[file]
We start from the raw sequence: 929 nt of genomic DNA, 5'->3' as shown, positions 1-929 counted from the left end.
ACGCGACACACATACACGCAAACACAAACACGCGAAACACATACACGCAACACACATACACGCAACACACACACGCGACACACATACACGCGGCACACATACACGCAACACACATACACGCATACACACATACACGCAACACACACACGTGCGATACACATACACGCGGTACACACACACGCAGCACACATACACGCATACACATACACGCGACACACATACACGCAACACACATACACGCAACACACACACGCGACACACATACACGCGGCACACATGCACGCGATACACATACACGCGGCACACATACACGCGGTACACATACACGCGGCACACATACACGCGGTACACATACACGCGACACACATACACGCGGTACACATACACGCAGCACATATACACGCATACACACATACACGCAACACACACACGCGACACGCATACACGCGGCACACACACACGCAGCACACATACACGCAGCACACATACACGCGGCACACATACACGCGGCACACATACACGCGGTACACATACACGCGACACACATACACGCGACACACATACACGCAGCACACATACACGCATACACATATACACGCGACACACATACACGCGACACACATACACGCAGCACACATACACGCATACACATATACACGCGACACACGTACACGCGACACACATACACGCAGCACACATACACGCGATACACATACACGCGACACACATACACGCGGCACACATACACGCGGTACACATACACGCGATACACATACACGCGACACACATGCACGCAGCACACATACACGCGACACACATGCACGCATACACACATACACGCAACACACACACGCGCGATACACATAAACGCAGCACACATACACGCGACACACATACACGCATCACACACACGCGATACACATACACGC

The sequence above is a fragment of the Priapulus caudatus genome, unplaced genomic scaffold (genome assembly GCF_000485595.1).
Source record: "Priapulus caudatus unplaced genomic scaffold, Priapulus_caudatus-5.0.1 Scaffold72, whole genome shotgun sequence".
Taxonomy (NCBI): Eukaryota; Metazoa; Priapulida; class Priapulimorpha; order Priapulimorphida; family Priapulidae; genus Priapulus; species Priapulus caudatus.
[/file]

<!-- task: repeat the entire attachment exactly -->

We start from the raw sequence: 929 nt of genomic DNA, 5'->3' as shown, positions 1-929 counted from the left end.
ACGCGACACACATACACGCAAACACAAACACGCGAAACACATACACGCAACACACATACACGCAACACACACACGCGACACACATACACGCGGCACACATACACGCAACACACATACACGCATACACACATACACGCAACACACACACGTGCGATACACATACACGCGGTACACACACACGCAGCACACATACACGCATACACATACACGCGACACACATACACGCAACACACATACACGCAACACACACACGCGACACACATACACGCGGCACACATGCACGCGATACACATACACGCGGCACACATACACGCGGTACACATACACGCGGCACACATACACGCGGTACACATACACGCGACACACATACACGCGGTACACATACACGCAGCACATATACACGCATACACACATACACGCAACACACACACGCGACACGCATACACGCGGCACACACACACGCAGCACACATACACGCAGCACACATACACGCGGCACACATACACGCGGCACACATACACGCGGTACACATACACGCGACACACATACACGCGACACACATACACGCAGCACACATACACGCATACACATATACACGCGACACACATACACGCGACACACATACACGCAGCACACATACACGCATACACATATACACGCGACACACGTACACGCGACACACATACACGCAGCACACATACACGCGATACACATACACGCGACACACATACACGCGGCACACATACACGCGGTACACATACACGCGATACACATACACGCGACACACATGCACGCAGCACACATACACGCGACACACATGCACGCATACACACATACACGCAACACACACACGCGCGATACACATAAACGCAGCACACATACACGCGACACACATACACGCATCACACACACGCGATACACATACACGC

The sequence above is a fragment of the Priapulus caudatus genome, unplaced genomic scaffold (genome assembly GCF_000485595.1).
Source record: "Priapulus caudatus unplaced genomic scaffold, Priapulus_caudatus-5.0.1 Scaffold72, whole genome shotgun sequence".
Taxonomy (NCBI): Eukaryota; Metazoa; Priapulida; class Priapulimorpha; order Priapulimorphida; family Priapulidae; genus Priapulus; species Priapulus caudatus.